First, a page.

Different folks here take things personally for a variety of reasons that aren't related to the subject matter. If a person is serious about getting it right or about certain standards of personal integrity in discussion, that person may take offense at the way a conversation is conducted regardless of the subject matter under discussion. Other folks view debate over a light subject as all in good fun and cut loose in ways that they might not in a context that was more serious. I think you and John in particular have quite different standards here, which is a source of friction.

And please show me one post where I've directed ad hominem attacks against anyone here. I've always addressed both John and the HoM with respect, and I have no idea what caused his reaction in this case.

I was probably wrong to describe your comments as ad hominem as such, so I retract that criticism. What I would try to point out more precisely is that when you make a comment like “Those seem to be the reasons, but how they can all add up to put him below Hal Newhouser just seems to be a combination of overanalysis and contrarism run amok. It kind of fits in with the "everything you think you know about baseball is wrong" kind of posture, taken to a ridiculous extreme,” you are ascribing attitudes and motives to the group who holds an opinion different from yours, so any individual who is a part of that group might well take that ascription personally and take offense at it. That is, you have not attacked anyone personally, but you have made a statement that can be easily be felt by someone else as a personal attack. At least, that’s how I interpret the way the exchange between you and John has proceeded.

Now for baseball:

The cold fact is that Newhouser wasn't facing real Major League competition for three entire years out of those seven, and I don't think that it's unreasonable to discount those three years more than 10%, or even 30% or 40%.

First, unless you are indicating that 1946 was not real major-league competition, then only two of Newhouser’s prime seasons were included in my peak calculation, which covered 1944-50.

Second, the reason why a 30-40% discount would be unreasonable is that it wouldn’t fit the career shapes of the players who did play through the war. As I said a while back, the question is not just what the players facing Newhouser were like. That would be a factor in the IP that he and other top starters would be able to put up. It’s also a matter of who those top starters were. And there were a number of very good pitchers left in the American league all through the war: Dutch Leonard, Bobo Newsom, Dizzy Trout, Allie Reynolds. They’re not Bob Feller, but they’re not scrubs. Look at their records, and see whether 30% to 40% discounts applied to their 1944-45 seasons fit into their career shapes. It’s possible to suggest a discount of that magnitude when looking at Newhouser because he blew away the rest of the field, especially in 1945. These other guys all had good years, some of which were clearly as good a season as they ever had, but no one else in 1945 was doing anything close to what Newhouser did, and these were good pitchers having good seasons. Trout did it in 1944, yes, but he fell back to earth in 1945. Your argument that a 40% discount would be reasonable would lead to the conclusion that Hal Newhouser was a pretty good pitcher in 1945, and everybody else, including some long career pitchers who were very good before the war and after the war, were not any good at all. I don’t believe that is a reasonable conclusion. I am willing to say that a discount as high as 20% could probably be justified by the evidence, but 30% to 40% cannot be justified.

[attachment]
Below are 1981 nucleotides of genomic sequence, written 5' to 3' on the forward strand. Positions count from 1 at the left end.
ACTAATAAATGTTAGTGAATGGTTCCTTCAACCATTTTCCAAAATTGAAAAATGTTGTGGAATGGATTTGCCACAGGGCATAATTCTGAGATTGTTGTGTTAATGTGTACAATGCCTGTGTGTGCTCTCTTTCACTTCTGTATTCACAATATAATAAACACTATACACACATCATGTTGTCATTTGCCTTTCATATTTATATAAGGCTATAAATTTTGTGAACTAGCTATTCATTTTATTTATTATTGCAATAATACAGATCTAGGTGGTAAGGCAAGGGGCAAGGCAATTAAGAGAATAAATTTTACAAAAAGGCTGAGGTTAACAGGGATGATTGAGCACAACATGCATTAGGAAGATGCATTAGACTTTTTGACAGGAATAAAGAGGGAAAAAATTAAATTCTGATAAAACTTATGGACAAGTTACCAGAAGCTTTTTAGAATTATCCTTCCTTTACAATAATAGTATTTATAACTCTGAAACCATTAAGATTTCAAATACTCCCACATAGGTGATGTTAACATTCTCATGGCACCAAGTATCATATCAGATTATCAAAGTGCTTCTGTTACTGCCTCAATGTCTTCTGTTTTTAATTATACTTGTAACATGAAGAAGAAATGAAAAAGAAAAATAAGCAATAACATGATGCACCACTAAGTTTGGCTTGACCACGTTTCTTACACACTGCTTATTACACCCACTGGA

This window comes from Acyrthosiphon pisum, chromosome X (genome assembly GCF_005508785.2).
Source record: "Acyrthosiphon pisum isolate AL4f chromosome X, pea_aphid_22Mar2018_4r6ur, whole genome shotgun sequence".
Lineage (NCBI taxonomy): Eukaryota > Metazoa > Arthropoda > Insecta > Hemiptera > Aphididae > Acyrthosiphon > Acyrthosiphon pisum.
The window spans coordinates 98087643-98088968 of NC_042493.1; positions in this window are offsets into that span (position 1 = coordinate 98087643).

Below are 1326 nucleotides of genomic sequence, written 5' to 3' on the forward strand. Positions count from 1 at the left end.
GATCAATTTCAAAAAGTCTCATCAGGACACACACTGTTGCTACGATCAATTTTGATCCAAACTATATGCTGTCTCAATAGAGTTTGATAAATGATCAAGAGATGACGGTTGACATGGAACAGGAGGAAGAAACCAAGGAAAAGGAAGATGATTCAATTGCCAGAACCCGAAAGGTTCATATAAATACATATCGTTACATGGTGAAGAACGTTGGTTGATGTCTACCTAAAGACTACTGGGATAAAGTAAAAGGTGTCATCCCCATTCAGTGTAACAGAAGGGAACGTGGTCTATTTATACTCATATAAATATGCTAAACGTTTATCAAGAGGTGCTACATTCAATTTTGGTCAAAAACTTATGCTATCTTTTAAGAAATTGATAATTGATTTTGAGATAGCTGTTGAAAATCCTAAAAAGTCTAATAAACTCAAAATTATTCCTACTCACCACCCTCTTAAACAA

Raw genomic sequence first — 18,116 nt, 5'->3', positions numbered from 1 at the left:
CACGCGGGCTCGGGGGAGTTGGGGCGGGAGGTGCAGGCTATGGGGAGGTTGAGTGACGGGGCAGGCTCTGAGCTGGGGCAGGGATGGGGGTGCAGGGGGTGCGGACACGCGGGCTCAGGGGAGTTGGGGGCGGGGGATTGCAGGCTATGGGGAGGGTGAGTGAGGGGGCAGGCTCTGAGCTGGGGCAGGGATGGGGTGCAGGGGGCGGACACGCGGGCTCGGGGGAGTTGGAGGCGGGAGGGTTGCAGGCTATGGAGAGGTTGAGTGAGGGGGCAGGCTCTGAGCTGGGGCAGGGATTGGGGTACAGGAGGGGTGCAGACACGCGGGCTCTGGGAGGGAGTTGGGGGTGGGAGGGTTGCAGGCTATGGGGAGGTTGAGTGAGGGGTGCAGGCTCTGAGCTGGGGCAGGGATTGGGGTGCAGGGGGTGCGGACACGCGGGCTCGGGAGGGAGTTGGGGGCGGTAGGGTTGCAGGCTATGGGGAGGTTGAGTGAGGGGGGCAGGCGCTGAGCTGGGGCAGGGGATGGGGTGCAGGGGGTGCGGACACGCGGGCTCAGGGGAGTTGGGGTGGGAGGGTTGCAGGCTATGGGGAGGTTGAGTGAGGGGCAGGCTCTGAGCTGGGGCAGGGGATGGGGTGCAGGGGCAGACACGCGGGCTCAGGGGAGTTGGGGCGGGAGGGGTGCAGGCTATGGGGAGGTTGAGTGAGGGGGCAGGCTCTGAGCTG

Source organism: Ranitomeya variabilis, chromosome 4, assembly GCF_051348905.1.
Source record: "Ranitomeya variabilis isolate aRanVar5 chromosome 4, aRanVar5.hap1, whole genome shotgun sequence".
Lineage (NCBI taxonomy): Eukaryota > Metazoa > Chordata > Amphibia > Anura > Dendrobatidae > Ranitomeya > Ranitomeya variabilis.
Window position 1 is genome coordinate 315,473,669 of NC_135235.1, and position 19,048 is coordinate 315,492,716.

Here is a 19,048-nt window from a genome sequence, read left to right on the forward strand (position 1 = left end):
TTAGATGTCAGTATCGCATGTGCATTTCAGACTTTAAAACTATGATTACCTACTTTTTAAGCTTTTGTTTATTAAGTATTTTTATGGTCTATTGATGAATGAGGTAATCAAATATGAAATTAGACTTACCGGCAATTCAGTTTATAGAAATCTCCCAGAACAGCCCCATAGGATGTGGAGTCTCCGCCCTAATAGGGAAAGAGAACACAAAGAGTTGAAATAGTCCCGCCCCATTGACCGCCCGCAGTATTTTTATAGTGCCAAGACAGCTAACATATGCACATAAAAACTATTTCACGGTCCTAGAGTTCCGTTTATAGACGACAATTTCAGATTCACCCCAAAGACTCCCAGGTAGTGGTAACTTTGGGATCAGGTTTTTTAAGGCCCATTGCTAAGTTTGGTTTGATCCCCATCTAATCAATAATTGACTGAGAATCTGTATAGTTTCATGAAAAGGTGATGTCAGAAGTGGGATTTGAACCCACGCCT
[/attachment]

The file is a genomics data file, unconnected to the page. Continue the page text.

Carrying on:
Chris, the truth is that this is really more of a theological dispute than anything else. You and John have a belief that wartime baseball wasn't nearly as bad as traditional accounts have made it out to be, and if you hold to that belief, then I can easily see how Newhouser looks like a veritable God

This is the sort of statement that gives offense to John, and I certainly reject it as applicable to myself. I have no “theological” beliefs about the quality of baseball in the war years. I have looked at a lot of data a lot of times, including, just this evening, the careers of all of the pitchers who were top 10 in IP, wins, and ERA+ in the AL in 1945. I’ve studied issues of competition levels and their effects on star players in dealing with the AA of the 1880s, the Negro Leagues, and the AL/NL competitive disparity of the 1950s and 1960s, as well as the effects of World War II. I have studied the competition assessments of Clay Davenport’s WARP system. I base my conclusions on my assessment of the data. I have assessed this data for the purposes of ranking a bunch of players, in whom I have no particular investment except that they be fairly evaluated on their merits. I try not to make assertions about competition quality without backing them up with evidence. You, on the other hand, refer repeatedly to “baseball tradition” and to the number of players who were “4-F” without producing any data analysis, which you say you are not interested in producing, and that you would not believe no matter what. Unless it is “theological” to base one’s arguments on quantitative evidence, I think your characterization of the dispute is mistaken. Your unwillingness even to consider statistical evidence may make your side of the dispute “theological,” but it is not on my side. (And I know theologians who would not want theology to be characterized in any way as not conducting its arguments on the basis of evidence, so I would be careful about appealing to theology in order to escape from the onus of debating a case based on evidence!)